JAPANESE TEST-TAKERS DID WELL IN SPEAKING AMONG 16 ASIAN COUNTRIES
Japanese ranked 7th for speaking in 2008 International English Language Testing System (IELTS)
Of the 1.4 million candidates from 120 countries who took an IELTS test in 2008, 7,000 were Japanese. Among the 16 participating Asian countries, Japan ranked 8th overall ahead of both China and Korea. Japan was 7th in the speaking section, its highest ranking of the four sections. In the other three sections Japan ranked 9th for reading, 10th for listening and 11th for writing, contradicting a commonly held belief that Japanese are stronger at reading and writing than at listening and speaking. IELTS is the world’s leading English language test for those wishing to pursue higher education in the US, UK and elsewhere and is also used by many institutions in various countries to test the English of prospective immigrants.
Japan’s average score for each of the four sections ranged from 5.35 to 5.89 with a mean band score of 5.79 placing the typical Japanese candidate firmly in the middle of the ranking. In contrast, Malaysia had the highest overall score of 6.71 while the overall scores of Korea and China were 5.74 and 5.45 respectively. Compared to 2007, Japanese test-takers did better for listening and speaking in 2008, improving by 0.11 and 0.04 points respectively.
Maro Ogawa of IELTS in Japan said “The IELTS test is gaining share in Japan because of its practical nature and the fact that it is trusted by so many higher education institutes the world over, including the USA. It is the best means of proving ability in relation to how language is used in the real world, so Japanese who have a good IELTS score can be confident that they can speak and listen well in English which helps them to adapt quickly to higher education courses overseas.
IELTS is the leading test in most countries in the world – it dominates the market in India and China - and we expect its popularity in Japan to grow rapidly”.
In 2008 more than 1.2 million people around the world chose to take an IELTS test, with three quarters of them seeking to prove their English language ability for academic purposes. IELTS continues to be the world’s leading English language test for higher education, immigration and recruitment, with over 6,000 educational and other organizations recognizing it in over 125 countries. The number of universities accepting IELTS in the United States has been growing, and was over 2,000 as of Aug 31, 2009.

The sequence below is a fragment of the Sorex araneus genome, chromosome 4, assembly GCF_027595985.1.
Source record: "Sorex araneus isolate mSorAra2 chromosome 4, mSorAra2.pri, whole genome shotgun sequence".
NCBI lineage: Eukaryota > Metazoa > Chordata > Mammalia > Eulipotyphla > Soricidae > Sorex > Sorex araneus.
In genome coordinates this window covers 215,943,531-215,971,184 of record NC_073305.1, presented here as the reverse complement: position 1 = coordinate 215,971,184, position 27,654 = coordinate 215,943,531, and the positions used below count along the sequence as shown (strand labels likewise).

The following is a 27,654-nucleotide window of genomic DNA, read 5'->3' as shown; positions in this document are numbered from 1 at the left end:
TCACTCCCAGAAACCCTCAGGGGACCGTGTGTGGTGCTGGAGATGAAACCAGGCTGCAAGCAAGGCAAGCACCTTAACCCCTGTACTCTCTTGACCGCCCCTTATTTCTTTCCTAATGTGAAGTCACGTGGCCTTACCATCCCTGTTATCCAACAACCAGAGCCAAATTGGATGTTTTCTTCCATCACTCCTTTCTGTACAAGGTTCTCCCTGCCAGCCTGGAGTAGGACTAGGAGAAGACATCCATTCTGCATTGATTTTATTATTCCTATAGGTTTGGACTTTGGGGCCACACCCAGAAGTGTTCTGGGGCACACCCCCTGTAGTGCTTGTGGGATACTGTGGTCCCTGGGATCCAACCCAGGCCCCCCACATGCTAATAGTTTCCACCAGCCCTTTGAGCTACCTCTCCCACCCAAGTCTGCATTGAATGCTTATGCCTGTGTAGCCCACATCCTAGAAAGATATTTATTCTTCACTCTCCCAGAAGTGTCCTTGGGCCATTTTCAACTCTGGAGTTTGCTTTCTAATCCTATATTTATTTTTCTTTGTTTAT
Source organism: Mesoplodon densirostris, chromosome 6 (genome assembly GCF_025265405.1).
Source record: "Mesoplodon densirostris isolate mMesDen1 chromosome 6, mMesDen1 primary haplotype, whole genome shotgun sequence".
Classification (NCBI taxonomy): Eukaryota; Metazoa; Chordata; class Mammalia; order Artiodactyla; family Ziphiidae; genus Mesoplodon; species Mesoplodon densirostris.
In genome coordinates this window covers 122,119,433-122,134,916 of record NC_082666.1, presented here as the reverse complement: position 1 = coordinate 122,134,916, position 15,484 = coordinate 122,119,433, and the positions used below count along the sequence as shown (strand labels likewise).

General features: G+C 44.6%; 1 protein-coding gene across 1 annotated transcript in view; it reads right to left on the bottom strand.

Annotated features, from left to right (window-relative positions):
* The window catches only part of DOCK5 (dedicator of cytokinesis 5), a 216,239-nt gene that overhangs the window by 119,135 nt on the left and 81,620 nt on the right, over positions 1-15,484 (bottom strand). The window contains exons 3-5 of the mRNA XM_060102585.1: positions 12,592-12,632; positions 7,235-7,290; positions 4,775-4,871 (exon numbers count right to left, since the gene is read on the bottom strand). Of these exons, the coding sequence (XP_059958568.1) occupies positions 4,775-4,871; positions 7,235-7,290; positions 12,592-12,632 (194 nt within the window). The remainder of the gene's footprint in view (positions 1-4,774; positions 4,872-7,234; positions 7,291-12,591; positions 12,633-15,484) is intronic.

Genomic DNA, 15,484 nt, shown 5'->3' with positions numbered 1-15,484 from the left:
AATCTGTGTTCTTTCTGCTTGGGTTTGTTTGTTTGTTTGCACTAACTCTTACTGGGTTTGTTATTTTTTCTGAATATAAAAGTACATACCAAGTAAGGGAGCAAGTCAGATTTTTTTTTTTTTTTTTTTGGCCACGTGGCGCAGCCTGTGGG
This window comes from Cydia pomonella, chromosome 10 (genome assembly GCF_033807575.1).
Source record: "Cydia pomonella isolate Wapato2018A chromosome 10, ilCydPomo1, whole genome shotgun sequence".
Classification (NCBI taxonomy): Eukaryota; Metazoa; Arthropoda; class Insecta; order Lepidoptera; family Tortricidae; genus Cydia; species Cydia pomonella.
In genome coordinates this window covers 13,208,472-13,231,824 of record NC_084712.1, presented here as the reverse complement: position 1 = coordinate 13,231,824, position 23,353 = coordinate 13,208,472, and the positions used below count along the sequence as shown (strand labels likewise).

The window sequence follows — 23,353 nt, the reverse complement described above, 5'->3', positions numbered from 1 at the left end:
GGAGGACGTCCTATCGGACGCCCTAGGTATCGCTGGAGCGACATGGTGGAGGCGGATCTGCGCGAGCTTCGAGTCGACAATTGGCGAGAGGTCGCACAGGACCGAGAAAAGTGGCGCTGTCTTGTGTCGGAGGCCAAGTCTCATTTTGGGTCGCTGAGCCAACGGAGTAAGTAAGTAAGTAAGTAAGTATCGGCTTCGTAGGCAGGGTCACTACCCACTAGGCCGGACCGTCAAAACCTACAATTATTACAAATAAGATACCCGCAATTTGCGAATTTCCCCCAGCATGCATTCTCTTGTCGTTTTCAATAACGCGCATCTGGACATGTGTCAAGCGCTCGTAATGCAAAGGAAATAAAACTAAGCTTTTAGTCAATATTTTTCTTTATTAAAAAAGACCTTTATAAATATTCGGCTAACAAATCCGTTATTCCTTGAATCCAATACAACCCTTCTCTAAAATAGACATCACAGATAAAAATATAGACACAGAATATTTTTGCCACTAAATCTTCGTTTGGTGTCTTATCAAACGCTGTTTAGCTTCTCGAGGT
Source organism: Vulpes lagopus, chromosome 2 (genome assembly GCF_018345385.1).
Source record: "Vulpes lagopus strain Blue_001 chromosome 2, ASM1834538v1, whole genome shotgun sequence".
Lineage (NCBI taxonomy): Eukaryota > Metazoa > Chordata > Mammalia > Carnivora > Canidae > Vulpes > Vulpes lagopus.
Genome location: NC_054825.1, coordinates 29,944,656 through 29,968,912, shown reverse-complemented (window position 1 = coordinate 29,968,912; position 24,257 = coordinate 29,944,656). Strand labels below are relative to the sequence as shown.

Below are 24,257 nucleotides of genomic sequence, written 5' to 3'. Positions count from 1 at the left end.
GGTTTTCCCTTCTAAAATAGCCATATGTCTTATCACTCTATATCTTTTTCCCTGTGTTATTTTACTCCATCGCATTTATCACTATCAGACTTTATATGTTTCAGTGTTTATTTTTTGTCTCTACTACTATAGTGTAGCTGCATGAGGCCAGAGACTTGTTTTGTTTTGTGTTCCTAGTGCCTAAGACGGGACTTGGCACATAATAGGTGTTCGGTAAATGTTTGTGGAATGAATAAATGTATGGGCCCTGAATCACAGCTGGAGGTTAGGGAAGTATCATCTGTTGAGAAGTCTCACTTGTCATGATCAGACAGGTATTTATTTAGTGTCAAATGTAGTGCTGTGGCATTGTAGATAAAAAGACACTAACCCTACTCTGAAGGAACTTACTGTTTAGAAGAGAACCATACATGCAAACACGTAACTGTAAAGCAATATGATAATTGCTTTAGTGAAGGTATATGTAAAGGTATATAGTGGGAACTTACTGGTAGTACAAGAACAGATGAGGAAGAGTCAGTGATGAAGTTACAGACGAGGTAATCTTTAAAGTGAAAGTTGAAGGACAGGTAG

Pamela Baxter of IELTS explains: “We expect the strong demand for IELTS will continue in 2009. The current global economic climate means an increasing number of people are considering the opportunities presented by studying or working abroad. As a result, we also expect to see the overall level of test scores rise and candidates from new countries beginning to enter the list of top performers.”
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Notes to editors
All figures calculated from Mean Band Scores for most common first languages of candidates who took Academic IELTS in 2008.
IELTS is the International English Language Testing System, an English language test designed to evaluate ability to communicate in English for education, immigration and professional accreditation. About 6,000 educational organisations in 167 countries including the UK, USA, Australia and New Zealand recognise IELTS as a reliable indicator of true-to-life ability to communicate in English. IELTS is the world’s leading English language test with the largest number of test-takers. In 2008 the number of candidates exceeded 1.4 million worldwide. IELTS is jointly managed by British Council, IDP: IELTS Australia and the University of Cambridge ESOL Examinations (Cambridge ESOL) in more than 125 countries.
There is no pass or fail in IELTS. Candidates are graded on their performance in the test, using scores from 1 to 9 for each part of the test – listening, reading, writing and speaking. This “band scoring” system covers the full range of ability from non-user to expert user. Results from the four parts are then combined to produce an overall band score.
Appendix: 2008 mean band score of IELTS test-takers in Asian countries
Source: CAMBRIDGE ESOL: RESEARCH NOTES: ISSUE 36 / MAY 2009